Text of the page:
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Words of wisdom. May 9, 2013

Posted by ourfriendben in Ben Franklin, wit and wisdom.
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Apparently, our hero and blog mentor, the great Benjamin Franklin, had a 19th-century imitator. But this man, a British Baptist minister, didn’t simply crib Ben’s sayings, as our friend Ben discovered this morning while reading a piece from The Week called “15 less-than-inspirational quotes from a book of moral advice” (read them all on TheWeek.com).

I was intrigued by the title of the article and assumed it would be poking fun at some outdated moralist’s misguided ideas. Instead, the Rev. Charles H. Spurgeon had a wealth of commonsense wisdom of his own to impart, in Dr. Franklin’s famous homespun style. Here are my favorites:

“Eggs are aggs, but some are rotten; and so hopes are hopes, but many of them are delusions.”

“Expect to get half of what you earn, a quarter of what is your due, and none of what you have lent, and you will be near the mark.”

“Make as few changes as you can; trees often transplanted bear little fruit.”

“It is far better to work with an old-fashioned spade that suits your hand than with a new-fangled invention that you don’t understand.” [Yeah! Go, Luddites, go!!!]

“It is true you must bake with the flour you have, but if the sack is empty it might be just as well not to set up for a baker.”

“Every minnow wants to be a whale, but it is prudent to be a little fish while you have but little water.”

Wow. I think Ben Franklin would agree.


Ben’s Top Ten February 28, 2008

Posted by ourfriendben in Ben Franklin, wit and wisdom.
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It’s me, Richard Saunders of Poor Richard’s Almanac fame. It’s a bitterly cold morning here in Pennsylvania–perfect weather for warming up with a steaming mug of coffee and some homespun wit and wisdom. As you may know, my mentor, Benjamin Franklin, wanted to make my almanac a witty and valuable read, since besides the Bible it was pretty much the only book many Colonial-era Americans owned. So he’d make up clever, punchy little sayings and sprinkle them throughout the pages of each year’s edition. You’re sure to have heard some of them yourself: “A penny saved is a penny earned,” “God helps those who help themselves,” and “Early to bed, early to rise, makes a man healthy, wealthy and wise.”*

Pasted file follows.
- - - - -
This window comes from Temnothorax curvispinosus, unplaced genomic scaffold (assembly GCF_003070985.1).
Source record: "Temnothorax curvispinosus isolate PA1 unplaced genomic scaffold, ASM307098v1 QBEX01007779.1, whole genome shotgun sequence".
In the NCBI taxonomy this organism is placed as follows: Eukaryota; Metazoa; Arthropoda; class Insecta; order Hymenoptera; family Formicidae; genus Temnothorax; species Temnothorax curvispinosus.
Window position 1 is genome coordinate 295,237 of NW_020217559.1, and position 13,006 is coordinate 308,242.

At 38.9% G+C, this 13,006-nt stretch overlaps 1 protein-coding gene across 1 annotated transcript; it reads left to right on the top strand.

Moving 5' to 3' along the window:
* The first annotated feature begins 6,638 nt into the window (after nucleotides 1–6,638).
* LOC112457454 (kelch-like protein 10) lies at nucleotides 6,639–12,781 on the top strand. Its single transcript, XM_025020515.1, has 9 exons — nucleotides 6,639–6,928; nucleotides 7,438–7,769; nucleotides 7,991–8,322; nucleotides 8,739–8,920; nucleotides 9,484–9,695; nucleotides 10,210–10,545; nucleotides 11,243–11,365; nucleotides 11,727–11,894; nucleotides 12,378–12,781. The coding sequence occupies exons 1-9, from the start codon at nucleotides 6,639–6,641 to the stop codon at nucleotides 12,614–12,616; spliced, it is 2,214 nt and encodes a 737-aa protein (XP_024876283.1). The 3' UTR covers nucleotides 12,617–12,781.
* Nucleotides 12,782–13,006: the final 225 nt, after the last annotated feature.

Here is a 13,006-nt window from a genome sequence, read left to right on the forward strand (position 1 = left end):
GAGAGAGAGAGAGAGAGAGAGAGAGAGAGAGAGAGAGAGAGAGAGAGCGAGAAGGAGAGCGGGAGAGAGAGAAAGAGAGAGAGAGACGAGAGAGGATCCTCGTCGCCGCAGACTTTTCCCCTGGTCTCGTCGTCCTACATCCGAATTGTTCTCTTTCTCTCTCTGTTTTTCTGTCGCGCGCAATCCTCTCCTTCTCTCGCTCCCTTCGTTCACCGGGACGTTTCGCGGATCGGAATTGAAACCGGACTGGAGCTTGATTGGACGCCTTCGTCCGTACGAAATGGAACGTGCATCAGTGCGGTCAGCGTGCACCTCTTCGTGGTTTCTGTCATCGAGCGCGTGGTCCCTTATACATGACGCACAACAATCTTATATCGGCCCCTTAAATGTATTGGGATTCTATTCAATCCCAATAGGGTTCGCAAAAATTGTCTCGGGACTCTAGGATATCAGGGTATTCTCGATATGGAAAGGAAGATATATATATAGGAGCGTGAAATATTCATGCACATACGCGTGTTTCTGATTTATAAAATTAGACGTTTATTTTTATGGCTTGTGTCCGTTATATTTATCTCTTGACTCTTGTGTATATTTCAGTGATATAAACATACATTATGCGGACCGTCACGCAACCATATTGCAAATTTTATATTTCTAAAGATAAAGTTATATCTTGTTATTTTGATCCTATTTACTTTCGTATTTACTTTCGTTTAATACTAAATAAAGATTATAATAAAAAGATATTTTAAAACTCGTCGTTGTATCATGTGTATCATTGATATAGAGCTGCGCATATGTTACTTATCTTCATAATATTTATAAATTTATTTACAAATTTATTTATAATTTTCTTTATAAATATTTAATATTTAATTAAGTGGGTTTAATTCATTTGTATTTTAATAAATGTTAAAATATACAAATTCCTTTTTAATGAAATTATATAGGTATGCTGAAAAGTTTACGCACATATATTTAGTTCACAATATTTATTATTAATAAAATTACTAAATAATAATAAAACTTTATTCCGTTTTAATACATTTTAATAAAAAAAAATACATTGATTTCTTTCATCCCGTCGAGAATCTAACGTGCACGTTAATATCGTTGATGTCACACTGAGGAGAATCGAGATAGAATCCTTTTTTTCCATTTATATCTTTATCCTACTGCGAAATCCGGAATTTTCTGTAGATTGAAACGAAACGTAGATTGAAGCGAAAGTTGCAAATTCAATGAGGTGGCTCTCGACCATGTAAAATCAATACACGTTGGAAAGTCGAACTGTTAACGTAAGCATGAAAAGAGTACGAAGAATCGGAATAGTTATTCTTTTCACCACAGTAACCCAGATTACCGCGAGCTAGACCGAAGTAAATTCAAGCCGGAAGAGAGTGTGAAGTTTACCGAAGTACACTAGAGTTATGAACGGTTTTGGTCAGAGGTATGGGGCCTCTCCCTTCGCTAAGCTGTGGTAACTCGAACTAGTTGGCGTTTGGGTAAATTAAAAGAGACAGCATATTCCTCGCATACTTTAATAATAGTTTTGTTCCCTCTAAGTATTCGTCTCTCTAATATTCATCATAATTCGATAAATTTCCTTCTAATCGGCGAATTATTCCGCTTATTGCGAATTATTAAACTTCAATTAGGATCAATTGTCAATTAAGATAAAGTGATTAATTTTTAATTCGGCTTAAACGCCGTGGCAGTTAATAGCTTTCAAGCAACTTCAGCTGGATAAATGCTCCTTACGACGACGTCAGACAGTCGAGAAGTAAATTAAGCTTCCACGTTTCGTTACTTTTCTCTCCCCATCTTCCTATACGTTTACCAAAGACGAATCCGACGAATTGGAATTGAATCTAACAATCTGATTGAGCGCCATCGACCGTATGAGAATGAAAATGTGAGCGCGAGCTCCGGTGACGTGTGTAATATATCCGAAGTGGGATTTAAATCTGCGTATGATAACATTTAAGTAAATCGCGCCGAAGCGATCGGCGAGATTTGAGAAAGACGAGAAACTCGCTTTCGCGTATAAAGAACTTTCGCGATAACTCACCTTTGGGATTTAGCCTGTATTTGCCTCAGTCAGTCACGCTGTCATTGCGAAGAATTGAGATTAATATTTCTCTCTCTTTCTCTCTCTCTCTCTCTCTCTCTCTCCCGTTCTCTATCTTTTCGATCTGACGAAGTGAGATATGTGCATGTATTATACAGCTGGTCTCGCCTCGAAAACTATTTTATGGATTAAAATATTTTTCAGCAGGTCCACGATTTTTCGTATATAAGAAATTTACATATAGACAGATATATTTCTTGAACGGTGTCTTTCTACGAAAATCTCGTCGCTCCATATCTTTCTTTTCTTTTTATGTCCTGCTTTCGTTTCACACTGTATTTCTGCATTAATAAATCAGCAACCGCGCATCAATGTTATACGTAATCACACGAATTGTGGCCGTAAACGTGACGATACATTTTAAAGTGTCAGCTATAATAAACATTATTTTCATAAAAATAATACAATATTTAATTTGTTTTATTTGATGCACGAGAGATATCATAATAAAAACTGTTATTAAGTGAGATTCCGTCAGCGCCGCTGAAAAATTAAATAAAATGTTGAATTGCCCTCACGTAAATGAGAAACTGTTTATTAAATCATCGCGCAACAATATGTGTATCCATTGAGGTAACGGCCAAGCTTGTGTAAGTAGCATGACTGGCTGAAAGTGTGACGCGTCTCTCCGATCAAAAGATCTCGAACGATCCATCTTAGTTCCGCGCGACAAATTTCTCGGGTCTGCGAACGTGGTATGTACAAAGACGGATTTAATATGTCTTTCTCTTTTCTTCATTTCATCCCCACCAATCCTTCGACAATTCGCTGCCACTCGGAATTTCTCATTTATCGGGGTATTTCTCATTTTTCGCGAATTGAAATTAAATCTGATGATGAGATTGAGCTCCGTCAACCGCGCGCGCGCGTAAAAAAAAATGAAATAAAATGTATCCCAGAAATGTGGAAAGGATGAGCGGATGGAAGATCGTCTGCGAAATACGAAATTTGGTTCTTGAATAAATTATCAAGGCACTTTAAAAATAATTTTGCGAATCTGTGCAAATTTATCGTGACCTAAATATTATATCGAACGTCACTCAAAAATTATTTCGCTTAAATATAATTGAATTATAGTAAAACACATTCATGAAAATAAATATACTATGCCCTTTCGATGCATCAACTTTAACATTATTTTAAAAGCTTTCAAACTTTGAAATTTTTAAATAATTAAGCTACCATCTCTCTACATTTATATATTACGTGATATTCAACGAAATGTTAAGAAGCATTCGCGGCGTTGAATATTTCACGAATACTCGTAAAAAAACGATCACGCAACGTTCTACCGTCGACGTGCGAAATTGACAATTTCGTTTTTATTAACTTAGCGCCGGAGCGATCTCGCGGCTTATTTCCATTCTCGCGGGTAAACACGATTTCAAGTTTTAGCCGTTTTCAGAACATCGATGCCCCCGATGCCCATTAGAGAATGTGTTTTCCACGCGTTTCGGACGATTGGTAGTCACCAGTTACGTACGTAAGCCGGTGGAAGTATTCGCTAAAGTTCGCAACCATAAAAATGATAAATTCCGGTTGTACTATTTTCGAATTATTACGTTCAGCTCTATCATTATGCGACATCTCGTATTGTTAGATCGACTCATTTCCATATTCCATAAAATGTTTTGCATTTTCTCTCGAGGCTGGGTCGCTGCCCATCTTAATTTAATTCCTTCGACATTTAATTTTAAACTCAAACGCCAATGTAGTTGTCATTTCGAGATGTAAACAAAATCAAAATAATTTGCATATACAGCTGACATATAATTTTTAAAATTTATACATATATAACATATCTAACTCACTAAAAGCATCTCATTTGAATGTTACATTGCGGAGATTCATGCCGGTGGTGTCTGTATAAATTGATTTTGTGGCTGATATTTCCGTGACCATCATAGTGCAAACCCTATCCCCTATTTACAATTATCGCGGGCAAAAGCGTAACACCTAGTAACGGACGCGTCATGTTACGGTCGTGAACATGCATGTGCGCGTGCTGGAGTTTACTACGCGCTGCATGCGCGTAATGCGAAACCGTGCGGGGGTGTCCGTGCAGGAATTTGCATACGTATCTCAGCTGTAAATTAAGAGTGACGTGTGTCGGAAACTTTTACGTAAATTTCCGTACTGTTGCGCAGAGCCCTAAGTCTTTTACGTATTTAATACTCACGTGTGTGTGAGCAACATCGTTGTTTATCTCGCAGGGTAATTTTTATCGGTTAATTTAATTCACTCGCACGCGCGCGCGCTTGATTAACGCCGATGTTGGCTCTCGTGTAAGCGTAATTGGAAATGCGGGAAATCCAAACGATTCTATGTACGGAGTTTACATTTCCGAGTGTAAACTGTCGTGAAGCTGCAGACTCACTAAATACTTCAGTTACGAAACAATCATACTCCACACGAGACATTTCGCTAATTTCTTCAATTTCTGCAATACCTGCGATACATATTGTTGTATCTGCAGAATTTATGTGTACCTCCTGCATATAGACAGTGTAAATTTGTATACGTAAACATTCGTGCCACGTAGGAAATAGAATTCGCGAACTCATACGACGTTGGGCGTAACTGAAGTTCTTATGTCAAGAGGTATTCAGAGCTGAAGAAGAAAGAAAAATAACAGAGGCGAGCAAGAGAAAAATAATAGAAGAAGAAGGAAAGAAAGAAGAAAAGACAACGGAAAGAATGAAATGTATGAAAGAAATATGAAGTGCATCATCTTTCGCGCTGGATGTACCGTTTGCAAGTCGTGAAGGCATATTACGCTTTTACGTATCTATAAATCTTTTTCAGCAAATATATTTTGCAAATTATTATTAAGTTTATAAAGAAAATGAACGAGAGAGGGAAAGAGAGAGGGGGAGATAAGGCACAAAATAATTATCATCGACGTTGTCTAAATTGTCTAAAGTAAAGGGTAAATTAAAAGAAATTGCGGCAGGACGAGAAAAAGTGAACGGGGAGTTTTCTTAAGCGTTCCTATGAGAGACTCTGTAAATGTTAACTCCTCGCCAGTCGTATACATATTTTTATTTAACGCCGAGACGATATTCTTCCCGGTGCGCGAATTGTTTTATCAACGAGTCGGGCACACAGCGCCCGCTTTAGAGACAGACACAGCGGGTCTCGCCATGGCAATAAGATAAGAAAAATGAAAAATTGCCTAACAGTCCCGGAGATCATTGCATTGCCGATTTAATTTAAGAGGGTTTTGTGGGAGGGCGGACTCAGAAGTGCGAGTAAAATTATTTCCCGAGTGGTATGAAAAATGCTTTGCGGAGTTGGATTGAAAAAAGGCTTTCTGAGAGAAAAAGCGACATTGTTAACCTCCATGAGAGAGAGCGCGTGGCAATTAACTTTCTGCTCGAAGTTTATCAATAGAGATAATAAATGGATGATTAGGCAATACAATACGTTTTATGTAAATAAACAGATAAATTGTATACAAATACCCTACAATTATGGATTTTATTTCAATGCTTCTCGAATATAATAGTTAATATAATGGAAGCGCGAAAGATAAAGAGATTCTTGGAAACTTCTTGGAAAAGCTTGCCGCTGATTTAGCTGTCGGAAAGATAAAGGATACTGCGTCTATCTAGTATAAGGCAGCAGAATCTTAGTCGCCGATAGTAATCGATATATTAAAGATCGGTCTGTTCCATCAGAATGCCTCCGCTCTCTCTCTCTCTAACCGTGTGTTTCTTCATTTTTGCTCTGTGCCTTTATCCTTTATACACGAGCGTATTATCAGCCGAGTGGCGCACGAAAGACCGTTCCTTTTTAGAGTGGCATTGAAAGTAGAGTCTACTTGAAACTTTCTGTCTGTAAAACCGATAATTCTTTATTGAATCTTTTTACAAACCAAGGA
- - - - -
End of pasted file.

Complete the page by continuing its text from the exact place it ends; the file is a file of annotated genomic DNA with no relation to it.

So today I thought I’d give you a rundown of Ben Franklin’s best. They’re still worth bearing in mind as we go through our own days. See how many you know! And just to keep things interesting, I’ve thrown in two sayings that weren’t written by Dr. Franklin. Can you guess which ones they are? No cheating, now!

Ben’s Top Ten (Plus Two)

1. A  man wrapped up in himself makes a very small bundle.

2. A place for everything, everything in its place.

3. An investment in knowledge pays the best interest.

4. When the going gets tough, the tough get going.

5. Absence sharpens love, presence strengthens it.

6. Be at war with your vices, at peace with your neighbors, and let every new year find you a better man. 

7. All mankind is divided into three classes: those that are immovable, those that are movable, and those that move.

8. There are only two tragedies in life: one is not getting what one wants, and the other is getting it.

9. Anger is never without a reason, but seldom with a good one.  

10. By failing to prepare, you are preparing to fail.

11. Certainty? In this world nothing is certain but death and taxes.

12. Half a truth is often a great lie.    

Did you guess the two quotes that weren’t by Dr. Franklin? They’re # 4 and #8. “When the going gets tough, the tough get going” is by Joseph P. Kennedy, the father of President John F. Kennedy and Senators Robert and Ted Kennedy, and “There are only two tragedies in life: one is not getting what one wants, and the other is getting it” is by the great Irish wit, Oscar Wilde.

* Ever wonder why going “early to bed” would make a man healthy, wealthy and wise? It might seem like burning the midnight oil would be a better path to success, but Ben Franklin had very practical reasons behind his famous saying. In his day, people lit their homes with candles, and boy, were they expensive, especially the better ones that didn’t smoke and reek of sheep fat. (See for yourself: Turn on a lamp with a 100-watt bulb and see how many candles you have to light to make an equivalent amount of light. And that’s just one bulb!) If you went to bed early, you’d save money on candles. But that wasn’t the only good reason for retiring early. The popular evening pastimes in Colonial times were drinking and gambling. After supper, people would head to a tavern or gaming house or over to a friend’s home and bet money on card games like vingt-et-un, silver loo, and faro. You could lose everything in a night, especially if you were drinking the whole time, which pretty much everyone was. Alcohol consumption in Colonial times was astoundingly high because sanitation had become a lost art, and people rightly believed that it was safer to drink alcoholic beverages than the bacteria-laden water near populated areas. So that’s what they drank from morning ’til night: beer, hard cider, wine, and hard liquor. If you went to bed early, not only would you avoid the national pastime of gambling (it wasn’t just us–it was also all the rage in England and the rest of Europe at the time, and had been imported by the colonists), you’d also avoid one hell of a hangover the next morning. Staggering out of bed and lurching through the day in a fog wasn’t a great way to earn an income, as Ben knew.